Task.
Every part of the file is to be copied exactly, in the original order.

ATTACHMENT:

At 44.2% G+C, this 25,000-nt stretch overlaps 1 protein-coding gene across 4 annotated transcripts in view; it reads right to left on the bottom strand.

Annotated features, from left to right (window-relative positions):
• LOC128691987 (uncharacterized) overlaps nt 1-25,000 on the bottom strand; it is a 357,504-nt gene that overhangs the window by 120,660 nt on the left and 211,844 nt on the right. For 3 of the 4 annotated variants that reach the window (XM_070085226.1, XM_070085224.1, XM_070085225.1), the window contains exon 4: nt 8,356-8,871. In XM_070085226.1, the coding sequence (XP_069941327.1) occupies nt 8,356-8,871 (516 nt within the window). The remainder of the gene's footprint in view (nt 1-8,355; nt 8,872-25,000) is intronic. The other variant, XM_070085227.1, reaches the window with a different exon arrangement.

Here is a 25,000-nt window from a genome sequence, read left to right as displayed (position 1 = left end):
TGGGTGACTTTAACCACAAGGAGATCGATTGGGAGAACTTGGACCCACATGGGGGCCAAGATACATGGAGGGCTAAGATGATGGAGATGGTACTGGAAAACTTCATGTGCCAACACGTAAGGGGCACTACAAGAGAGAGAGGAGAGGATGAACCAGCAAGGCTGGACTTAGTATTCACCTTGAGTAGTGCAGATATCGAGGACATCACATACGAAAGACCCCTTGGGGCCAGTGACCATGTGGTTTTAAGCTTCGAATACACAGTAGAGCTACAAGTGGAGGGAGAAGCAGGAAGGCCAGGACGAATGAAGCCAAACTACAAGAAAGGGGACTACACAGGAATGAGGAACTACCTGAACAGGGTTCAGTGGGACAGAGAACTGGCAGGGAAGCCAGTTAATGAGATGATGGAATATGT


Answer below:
At 44.2% G+C, this 25,000-nt stretch overlaps 1 protein-coding gene across 4 annotated transcripts in view; it reads right to left on the bottom strand.

Annotated features, from left to right (window-relative positions):
• LOC128691987 (uncharacterized) overlaps nt 1-25,000 on the bottom strand; it is a 357,504-nt gene that overhangs the window by 120,660 nt on the left and 211,844 nt on the right. For 3 of the 4 annotated variants that reach the window (XM_070085226.1, XM_070085224.1, XM_070085225.1), the window contains exon 4: nt 8,356-8,871. In XM_070085226.1, the coding sequence (XP_069941327.1) occupies nt 8,356-8,871 (516 nt within the window). The remainder of the gene's footprint in view (nt 1-8,355; nt 8,872-25,000) is intronic. The other variant, XM_070085227.1, reaches the window with a different exon arrangement.

Here is a 25,000-nt window from a genome sequence, read left to right as displayed (position 1 = left end):
TGGGTGACTTTAACCACAAGGAGATCGATTGGGAGAACTTGGACCCACATGGGGGCCAAGATACATGGAGGGCTAAGATGATGGAGATGGTACTGGAAAACTTCATGTGCCAACACGTAAGGGGCACTACAAGAGAGAGAGGAGAGGATGAACCAGCAAGGCTGGACTTAGTATTCACCTTGAGTAGTGCAGATATCGAGGACATCACATACGAAAGACCCCTTGGGGCCAGTGACCATGTGGTTTTAAGCTTCGAATACACAGTAGAGCTACAAGTGGAGGGAGAAGCAGGAAGGCCAGGACGAATGAAGCCAAACTACAAGAAAGGGGACTACACAGGAATGAGGAACTACCTGAACAGGGTTCAGTGGGACAGAGAACTGGCAGGGAAGCCAGTTAATGAGATGATGGAATATGT